This year I will have (probably) finished 33 anime series. That’s a lot! Less than I used to watch, but still quite a bit. Just over eight shows per season. Of those shows, the vast majority have one thing in common.
They don’t have a male lead. I did not set out, precisely, to minimize the number of shows I watch with male leads, but its been a continuing pattern for several years. This is the first year where I have an easily accessible record of what I watched (thanks to this blog!) so lets talk about these shows, and something they have in common.
There are five shows I finished that, technically, have male leads. Shuumatsu Nani Shitemasu ka? Isogashii desu ka? Sukutte Moratte Ii desu ka?, Re:Creators, Zero kara Hajimeru Mahou no Sho, Alice to Zouroku and Made in Abyss. Except for Re:Creators, these shows all have a female lead who gets essentially equal billing to the male lead. Re:Creators is more of an ensemble show, with a relatively equal gender distribution. However its elevator pitch involves the events happening to a male lead, and he is ultimately pivotal to the resolution.
Add to that, 27 shows with unambiguous female leads (Houseki no Kuni is not on either list because its lead is neither male nor female) is not a bad selection. They run the gamut from slice of life to dramatic action shows, some were among the greatest anime ever made and some…weren’t. Just like with male led shows. However, have a female lead is still seen by some as a detriment. See how there has yet to be an anime adaption of a game with a selectable male or female protagonist that goes with the female option. So avoiding male led shows takes more effort than avoiding female led ones. So lets look at the four I did watch.
And lets be real, Alice to Zouroku isn’t about Zouroku, its about Sana. The blurbs about the show sorta make it seem like he’s the protagonist, and his name is in the title. He’s a great character, and an example of how much a well-written adult character can enhance a show, but its Sana’s show. Zouroku provides a great grounding element and allows Sana’s childlike wonder to really come out in comparison. Alizou is one of the best shows of the year, and an excellent take on a generally awful genre (superpowered kids manipulated by shadowy agencies).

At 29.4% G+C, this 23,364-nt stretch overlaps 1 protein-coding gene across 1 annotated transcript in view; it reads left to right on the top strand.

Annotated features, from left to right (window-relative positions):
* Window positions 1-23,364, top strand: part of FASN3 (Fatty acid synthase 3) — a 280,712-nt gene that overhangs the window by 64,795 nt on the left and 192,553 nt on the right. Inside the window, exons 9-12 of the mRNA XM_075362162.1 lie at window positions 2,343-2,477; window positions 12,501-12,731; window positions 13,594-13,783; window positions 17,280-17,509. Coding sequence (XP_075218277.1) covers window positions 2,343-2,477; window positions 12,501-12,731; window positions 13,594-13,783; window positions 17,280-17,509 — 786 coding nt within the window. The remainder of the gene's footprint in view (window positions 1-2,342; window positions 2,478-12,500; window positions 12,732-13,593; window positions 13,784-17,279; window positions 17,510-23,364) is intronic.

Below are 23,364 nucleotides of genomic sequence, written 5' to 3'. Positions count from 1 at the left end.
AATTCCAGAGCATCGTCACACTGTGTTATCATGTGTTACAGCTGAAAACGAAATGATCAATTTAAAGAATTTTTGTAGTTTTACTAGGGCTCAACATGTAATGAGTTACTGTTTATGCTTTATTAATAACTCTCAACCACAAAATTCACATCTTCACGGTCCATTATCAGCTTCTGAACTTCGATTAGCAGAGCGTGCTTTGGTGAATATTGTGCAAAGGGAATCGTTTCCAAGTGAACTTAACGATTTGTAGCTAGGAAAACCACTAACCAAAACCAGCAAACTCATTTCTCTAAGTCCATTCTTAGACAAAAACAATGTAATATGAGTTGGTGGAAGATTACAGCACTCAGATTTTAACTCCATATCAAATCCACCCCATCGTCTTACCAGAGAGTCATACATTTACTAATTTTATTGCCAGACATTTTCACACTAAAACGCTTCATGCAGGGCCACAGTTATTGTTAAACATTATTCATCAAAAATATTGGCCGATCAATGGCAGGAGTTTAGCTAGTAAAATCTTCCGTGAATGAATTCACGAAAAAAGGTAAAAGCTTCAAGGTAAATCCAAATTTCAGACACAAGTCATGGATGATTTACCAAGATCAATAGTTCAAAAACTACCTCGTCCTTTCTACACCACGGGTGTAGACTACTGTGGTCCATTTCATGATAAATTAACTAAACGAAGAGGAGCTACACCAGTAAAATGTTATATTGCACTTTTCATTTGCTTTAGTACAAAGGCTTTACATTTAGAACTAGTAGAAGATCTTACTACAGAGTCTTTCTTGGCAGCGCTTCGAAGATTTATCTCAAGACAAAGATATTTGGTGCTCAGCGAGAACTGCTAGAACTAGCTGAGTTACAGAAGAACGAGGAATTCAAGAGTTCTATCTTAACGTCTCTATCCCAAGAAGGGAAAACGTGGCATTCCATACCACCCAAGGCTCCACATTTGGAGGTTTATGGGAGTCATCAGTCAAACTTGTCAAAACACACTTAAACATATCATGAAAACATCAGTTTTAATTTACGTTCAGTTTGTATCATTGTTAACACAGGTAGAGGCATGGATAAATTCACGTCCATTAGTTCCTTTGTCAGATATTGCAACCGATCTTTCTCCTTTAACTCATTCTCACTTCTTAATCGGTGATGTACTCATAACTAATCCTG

Zero kara Hamimeru Mahou no Sho on the other hand really is a dual protagonist series. Both Zero and Mercenary are equally important, the show is about both of their journeys, in a way very few shows actually manage to pull off. Also one of the relatively few recent fantasy anime that doesn’t star a dumb boy pulled in from our world. The interplay between Zero and Mercenary, and how both end up underestimating the other, and saving each other, is a lot of fun to watch.
Made in Abyss, on the other hand, technically has a female lead, Riko. While Reg gets second billing. However Reg is absolutely the audience avatar, and also does the lion’s share of the heavy lifting for getting things done. There is an excellent Anime Feminist article discussing this aspect of the show. Reg ends up feeling more like the actual protagonist than Riko does, despite it still mostly being her driving the plot. Its a very good show, as long as you can handle its other content, of course.
Shuumatsu Nani Shitemasu ka? Isogashii desu ka? Sukutte Moratte Ii desu ka?, or SukaSuka, has the most clear-cut male lead, and the only one to focus on an actual heterosexual romance. However, Ctholly is centrally important to every aspect of the show, and ultimately the show is as much or more about her life and journey as it is about Willem’s. SukaSuka shows that a light novel with a male lead doesn’t have to be flaming garbage. Which just makes almost all others look even worse in comparison.
Finally, we are back to Re:Creators. Which is a true ensemble piece, to say it has a single main character really misses a lot of the point. Still, Souta gets top-billing on all the cast lists, and he does end up being critical to resolving the plot. That being said, it had quite a few female characters who weren’t at all associated with him, and it passed the Bechdel Test early and easily. Just wish its writing had been as good as they thought it was. Oh well.
So what have we learned? Well, you don’t have to suffer through terrible male leads if yo don’t want to, and will still have a ton of anime to watch. I wonder if next year I can reduce the number of shows with male leads I watch even further?